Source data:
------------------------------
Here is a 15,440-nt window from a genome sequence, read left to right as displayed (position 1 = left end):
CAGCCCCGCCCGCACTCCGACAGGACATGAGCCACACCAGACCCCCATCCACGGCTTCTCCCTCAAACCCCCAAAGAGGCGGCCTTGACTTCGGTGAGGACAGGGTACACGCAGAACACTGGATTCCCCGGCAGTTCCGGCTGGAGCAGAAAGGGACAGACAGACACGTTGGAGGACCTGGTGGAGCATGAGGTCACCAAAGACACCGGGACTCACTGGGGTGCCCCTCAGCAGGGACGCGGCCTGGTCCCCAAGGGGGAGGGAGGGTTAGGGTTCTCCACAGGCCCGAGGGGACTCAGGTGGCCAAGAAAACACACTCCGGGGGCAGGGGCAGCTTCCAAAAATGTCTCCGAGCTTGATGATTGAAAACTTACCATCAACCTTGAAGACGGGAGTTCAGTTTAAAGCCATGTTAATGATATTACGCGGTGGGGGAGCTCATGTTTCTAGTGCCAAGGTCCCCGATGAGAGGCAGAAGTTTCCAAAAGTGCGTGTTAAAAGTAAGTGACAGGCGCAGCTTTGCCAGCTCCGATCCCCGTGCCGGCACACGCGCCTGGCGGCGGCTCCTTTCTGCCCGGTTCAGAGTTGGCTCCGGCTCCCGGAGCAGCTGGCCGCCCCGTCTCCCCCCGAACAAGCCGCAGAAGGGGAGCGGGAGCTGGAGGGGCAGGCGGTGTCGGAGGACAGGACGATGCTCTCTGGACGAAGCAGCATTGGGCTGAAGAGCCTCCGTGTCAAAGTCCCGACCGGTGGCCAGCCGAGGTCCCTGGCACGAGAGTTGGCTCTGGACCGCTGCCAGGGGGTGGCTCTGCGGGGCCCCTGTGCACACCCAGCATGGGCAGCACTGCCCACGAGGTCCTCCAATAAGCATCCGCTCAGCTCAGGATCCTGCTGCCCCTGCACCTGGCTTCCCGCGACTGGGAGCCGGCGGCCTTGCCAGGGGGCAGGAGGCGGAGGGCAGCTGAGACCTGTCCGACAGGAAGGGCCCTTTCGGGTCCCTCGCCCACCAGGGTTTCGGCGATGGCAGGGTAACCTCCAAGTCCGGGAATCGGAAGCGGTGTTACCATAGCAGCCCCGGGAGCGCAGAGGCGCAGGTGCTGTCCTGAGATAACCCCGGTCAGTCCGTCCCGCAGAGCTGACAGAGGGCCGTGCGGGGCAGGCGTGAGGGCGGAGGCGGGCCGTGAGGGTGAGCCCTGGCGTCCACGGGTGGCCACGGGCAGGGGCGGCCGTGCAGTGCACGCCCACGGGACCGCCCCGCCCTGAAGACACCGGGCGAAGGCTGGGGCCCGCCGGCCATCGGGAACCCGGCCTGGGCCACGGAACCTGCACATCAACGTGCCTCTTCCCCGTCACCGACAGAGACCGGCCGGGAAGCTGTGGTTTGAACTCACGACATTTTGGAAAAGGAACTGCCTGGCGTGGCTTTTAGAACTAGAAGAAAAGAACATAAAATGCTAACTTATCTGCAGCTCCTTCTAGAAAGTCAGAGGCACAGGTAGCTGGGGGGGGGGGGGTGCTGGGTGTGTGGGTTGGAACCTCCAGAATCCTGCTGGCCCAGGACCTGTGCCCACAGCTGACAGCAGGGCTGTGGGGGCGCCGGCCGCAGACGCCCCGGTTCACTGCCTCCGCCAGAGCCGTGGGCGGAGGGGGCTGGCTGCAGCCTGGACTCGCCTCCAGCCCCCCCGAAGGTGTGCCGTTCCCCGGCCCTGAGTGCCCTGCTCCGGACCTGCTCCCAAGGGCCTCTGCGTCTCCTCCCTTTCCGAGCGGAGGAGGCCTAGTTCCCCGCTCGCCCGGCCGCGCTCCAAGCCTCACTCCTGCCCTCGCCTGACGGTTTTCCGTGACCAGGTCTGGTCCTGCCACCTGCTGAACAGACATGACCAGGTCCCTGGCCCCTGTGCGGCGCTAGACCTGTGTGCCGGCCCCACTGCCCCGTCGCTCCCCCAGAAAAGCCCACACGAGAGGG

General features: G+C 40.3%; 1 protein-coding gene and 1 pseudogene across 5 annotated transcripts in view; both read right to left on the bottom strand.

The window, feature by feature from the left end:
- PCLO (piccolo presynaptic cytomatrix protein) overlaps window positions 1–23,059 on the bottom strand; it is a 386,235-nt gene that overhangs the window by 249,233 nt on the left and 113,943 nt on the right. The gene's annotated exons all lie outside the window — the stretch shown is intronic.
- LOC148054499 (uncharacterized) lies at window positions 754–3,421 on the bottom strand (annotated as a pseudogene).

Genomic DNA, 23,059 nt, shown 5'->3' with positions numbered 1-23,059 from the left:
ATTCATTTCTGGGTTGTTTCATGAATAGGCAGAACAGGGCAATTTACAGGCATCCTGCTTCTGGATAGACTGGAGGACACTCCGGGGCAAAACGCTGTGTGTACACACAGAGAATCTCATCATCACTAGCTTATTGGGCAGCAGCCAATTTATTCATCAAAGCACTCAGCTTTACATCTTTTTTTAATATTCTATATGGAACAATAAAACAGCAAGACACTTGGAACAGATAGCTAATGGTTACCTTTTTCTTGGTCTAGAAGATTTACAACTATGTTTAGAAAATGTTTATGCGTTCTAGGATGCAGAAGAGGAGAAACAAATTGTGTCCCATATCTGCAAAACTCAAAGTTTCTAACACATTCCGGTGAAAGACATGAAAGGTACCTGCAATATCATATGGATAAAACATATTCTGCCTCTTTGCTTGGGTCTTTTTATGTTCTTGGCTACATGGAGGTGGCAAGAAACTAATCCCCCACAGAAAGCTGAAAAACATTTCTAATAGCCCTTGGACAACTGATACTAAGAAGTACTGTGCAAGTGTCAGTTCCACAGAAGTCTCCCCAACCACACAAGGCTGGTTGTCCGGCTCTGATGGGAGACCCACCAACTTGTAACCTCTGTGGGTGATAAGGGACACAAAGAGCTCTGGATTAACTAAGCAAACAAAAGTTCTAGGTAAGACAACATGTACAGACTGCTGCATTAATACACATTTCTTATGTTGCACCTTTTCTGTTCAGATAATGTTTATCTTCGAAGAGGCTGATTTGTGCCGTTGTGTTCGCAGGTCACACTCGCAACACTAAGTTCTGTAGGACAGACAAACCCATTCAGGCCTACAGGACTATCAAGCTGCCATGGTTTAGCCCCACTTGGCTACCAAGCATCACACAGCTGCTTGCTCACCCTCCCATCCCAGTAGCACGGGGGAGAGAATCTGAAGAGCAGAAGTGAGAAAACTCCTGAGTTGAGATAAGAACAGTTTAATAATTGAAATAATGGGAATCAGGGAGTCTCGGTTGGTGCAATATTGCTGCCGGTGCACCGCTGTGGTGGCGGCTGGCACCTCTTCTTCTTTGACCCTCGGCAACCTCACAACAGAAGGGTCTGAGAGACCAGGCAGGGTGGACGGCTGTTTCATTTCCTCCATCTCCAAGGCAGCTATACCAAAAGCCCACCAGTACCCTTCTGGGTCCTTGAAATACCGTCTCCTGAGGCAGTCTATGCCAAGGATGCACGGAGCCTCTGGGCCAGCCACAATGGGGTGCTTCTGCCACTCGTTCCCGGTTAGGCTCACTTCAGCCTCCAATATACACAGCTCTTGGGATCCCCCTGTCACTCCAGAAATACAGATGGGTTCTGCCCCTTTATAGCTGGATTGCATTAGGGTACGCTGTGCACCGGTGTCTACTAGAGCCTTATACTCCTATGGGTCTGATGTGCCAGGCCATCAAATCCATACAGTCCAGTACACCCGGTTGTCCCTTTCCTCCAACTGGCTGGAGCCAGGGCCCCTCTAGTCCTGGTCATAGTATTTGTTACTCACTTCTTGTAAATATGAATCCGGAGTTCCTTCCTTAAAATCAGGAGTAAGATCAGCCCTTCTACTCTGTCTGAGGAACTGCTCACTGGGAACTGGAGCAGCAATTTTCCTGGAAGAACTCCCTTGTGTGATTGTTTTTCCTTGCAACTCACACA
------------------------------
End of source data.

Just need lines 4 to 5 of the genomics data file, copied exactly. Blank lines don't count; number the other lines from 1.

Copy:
The window, feature by feature from the left end:
- PCLO (piccolo presynaptic cytomatrix protein) overlaps window positions 1–23,059 on the bottom strand; it is a 386,235-nt gene that overhangs the window by 249,233 nt on the left and 113,943 nt on the right. The gene's annotated exons all lie outside the window — the stretch shown is intronic.